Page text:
Sunday, April 24, 2016

Day 2 of the Omer and Creation

by Rabbi Katy Z. Allen
And God said: ‘Let there be a firmament in the midst of the waters, and let it divide the waters from the waters.’And God made the firmament, and divided the waters which were under the firmament from the waters which were above the firmament; and it was so.And God called the firmament Heaven. And there was evening and there was morning, a second day. --Gen. 1:6-8
The swallow-tailed kite, a raptor living in the southeastern US, is in decline (See the report in Nature Conservancy). As they work to protect these birds, researchers have discovered that:
...a new peril looms: salinity intrusion linked to climate change. As sea levels rise, ocean tides push the “salt wedge” farther inland. This is the zone where saltwater pushes upstream in a wedge under the freshwater flowing out to sea. 
As we know, excess carbon in the atmosphere is causing the level to rise; the degradation of the "firmament Heaven" is impacting "the waters," which in turn is impacting the kites, along with so many other living things.

So how to protect these birds? Conservationists are hard at work:
“Thousands of acres of protected kite nesting habitat will be the first to transition to brackish marsh,” Whitehead says. “To protect the future of kites, we’re prioritizing permanent protection of freshwater forested wetlands that are upstream of the advancing salt wedge.”
In other words, conservationists have to target and preserve areas the kites need before they actually need them, so that as the sea level rises, there will be protected areas where they can nest.

We may wonder, as the interplay between firmament and waters continues: What about humans?

Rabbi Katy Allen is a board certified chaplain and serves as an Eco-Chaplain and the Facilitator of One Earth Collaborative, a program of Open Spirit. She is the founder and rabbi of Ma'yan Tikvah - A Wellspring of Hope, which holds services outdoors all year long. She is the co-founder and President pro-tem of the Boston-based Jewish Climate Action Network, and a hospice chaplain at CareGroup Parmenter Hospice. She received her ordination from the Academy for Jewish Religion in 2005. 


Friday, April 22, 2016

Counting the Omer - Week One

At the end of the seder, we sing a song that is all about counting:

Thirteen how knows 13? 
I know 13, 
Thirteen are the attributes of G!d, Twelve are the Tribes of Israel, Eleven are the stars in Joseph's dream, Ten are the commandments, Nine are the months before birth, Eight are the days to the brit milah, Seven are the days in a week till Shabbat, Six are the orders of the Mishnah, Five are the books of the Torah, Four are our matriarchs, Three are our forefathers, Two are the tablets of the commandments, One is Our G!d who is in the heavens and on earth.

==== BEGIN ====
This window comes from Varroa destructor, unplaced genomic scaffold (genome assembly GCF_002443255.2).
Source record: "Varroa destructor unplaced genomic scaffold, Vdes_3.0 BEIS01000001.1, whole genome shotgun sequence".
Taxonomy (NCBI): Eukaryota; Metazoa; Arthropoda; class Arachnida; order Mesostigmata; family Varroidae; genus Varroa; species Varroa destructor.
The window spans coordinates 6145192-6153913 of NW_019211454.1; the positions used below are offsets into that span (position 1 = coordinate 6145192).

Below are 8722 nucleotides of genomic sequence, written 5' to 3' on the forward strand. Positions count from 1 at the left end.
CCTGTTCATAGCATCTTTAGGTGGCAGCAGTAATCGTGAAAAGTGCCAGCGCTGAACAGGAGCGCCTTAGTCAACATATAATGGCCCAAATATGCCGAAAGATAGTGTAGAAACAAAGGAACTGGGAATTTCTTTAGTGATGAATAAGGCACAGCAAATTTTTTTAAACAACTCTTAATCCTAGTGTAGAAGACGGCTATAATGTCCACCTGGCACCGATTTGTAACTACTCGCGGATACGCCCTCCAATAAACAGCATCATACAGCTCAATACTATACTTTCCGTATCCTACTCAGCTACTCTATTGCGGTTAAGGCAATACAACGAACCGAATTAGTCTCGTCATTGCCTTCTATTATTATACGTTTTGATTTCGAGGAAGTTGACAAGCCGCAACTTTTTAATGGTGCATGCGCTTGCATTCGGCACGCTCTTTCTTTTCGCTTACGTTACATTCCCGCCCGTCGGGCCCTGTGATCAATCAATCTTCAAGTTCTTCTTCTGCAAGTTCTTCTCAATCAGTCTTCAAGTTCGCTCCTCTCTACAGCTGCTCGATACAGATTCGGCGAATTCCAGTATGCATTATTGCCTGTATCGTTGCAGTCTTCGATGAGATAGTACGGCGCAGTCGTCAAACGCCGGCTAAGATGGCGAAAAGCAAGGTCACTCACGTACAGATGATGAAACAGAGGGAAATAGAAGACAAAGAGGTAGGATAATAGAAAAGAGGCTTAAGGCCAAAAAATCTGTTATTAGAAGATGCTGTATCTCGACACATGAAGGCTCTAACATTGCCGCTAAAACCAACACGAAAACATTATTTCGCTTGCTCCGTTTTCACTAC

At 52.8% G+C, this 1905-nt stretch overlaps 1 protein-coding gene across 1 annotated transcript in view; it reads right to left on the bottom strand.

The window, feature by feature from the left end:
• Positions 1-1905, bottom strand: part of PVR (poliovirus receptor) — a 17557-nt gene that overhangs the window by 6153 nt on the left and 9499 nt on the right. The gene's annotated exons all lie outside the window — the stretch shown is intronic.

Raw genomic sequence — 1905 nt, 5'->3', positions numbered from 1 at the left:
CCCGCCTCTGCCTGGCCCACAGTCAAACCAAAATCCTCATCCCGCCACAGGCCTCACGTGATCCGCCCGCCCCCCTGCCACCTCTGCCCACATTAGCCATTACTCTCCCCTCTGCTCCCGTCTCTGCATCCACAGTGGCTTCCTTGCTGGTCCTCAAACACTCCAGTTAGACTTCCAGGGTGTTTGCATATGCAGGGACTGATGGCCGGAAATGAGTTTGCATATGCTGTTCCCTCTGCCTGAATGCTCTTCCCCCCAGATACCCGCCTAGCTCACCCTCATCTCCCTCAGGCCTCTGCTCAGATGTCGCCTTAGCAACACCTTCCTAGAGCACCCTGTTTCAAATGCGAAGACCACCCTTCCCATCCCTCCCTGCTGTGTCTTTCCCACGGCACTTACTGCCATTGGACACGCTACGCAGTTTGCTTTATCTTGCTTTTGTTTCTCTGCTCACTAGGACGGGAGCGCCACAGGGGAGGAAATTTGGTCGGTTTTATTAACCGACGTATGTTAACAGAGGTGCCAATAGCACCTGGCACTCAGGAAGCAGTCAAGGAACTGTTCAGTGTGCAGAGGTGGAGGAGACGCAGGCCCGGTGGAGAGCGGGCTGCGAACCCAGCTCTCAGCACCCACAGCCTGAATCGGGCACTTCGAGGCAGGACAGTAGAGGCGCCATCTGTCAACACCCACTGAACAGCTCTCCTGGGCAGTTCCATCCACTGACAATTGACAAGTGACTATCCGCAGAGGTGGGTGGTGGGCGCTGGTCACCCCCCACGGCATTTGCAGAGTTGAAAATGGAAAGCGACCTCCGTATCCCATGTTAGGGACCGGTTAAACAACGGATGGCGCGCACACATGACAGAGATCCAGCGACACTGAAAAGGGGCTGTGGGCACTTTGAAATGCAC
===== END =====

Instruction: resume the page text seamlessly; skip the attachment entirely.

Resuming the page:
We count up to 13. But on the second night of Passover, we begin counting much higher as we count the 49 days from leaving behind bondage and crossing the Sea of Reeds to receiving the Torah at Sinai. We are counting the 49 days from redemption to revelation, from Passover to Shavuot, from the depths of despair to the heights of joy, from physical enslavement to spiritual freedom, from the barley harvest offering to the wheat harvest offering. We count seven weeks of seven.

These seven sevens are usually counted in relation to seven attributes of G!d. These seven divine s'firot or midot connect as well to the seven days of creation, the seven days of the week, the seven years of the Sabbatical, or sh’mita  year, and other seven.

This year, in counting the Omer, I would like to focus on the seven days of creation.

In the beginning God created the heaven and the earth. Now the earth was unformed and void, and darkness was upon the face of the deep; and the spirit of God hovered over the face of the waters. And God said: ‘Let there be light.’ And there was light. And God saw the light, that it was good; and God divided the light from the darkness. And God called the light Day, and the darkness He called Night. And there was evening and there was morning, one day. Gen. 1:1-5

In the tradition of making connections, which is done with the middot, this first night of counting the Omer links Day 1 of Creation to Day 1.

“Let there be light.” Let there be light within light, light in connection to light, light squared, nothing but light. And may we understand that night leads to day and day leads to night and the two are inseparable. May we understand that without light there is no shadow. May we rise out of our darkness and into light as we journey toward freedom. May we trust that the night will end, no matter how dark it is.

With this blast of light and the interconnection between night and day, we begin our journey from Passover to Shavuot, from bondage to revelation.

May your journey be filled with much goodness and strength and may you find others walking beside you.

Here are the details for the blessing and counting for the first night, Saturday night.

Baruch atah Adonai Eloheinu melech ha'olam, asher kid-shanu b'mitzvotav, vitzivanu, al sefirat ha'omer.
Blessed are you Adonai our G!d, ruler of the universe, who sanctifies us with its commandments and commands regarding the counting of the omer.

Or, alternatively,

Brucha at Yah, Eloheinu ruach ha'olam, asher kidshtanu b'mitzvoteha, vitzivatanu al sefirat ha'omer.
Blessed are you Ya our G!d spirit of the universe, who sanctifies us with its mitzvot and commands us regarding the counting of the omer.

HaYom yom echad laomer. 
Today is Day 1 of the Omer.

Chag Sameach – Happy Passover!

Rabbi Katy Z. Allen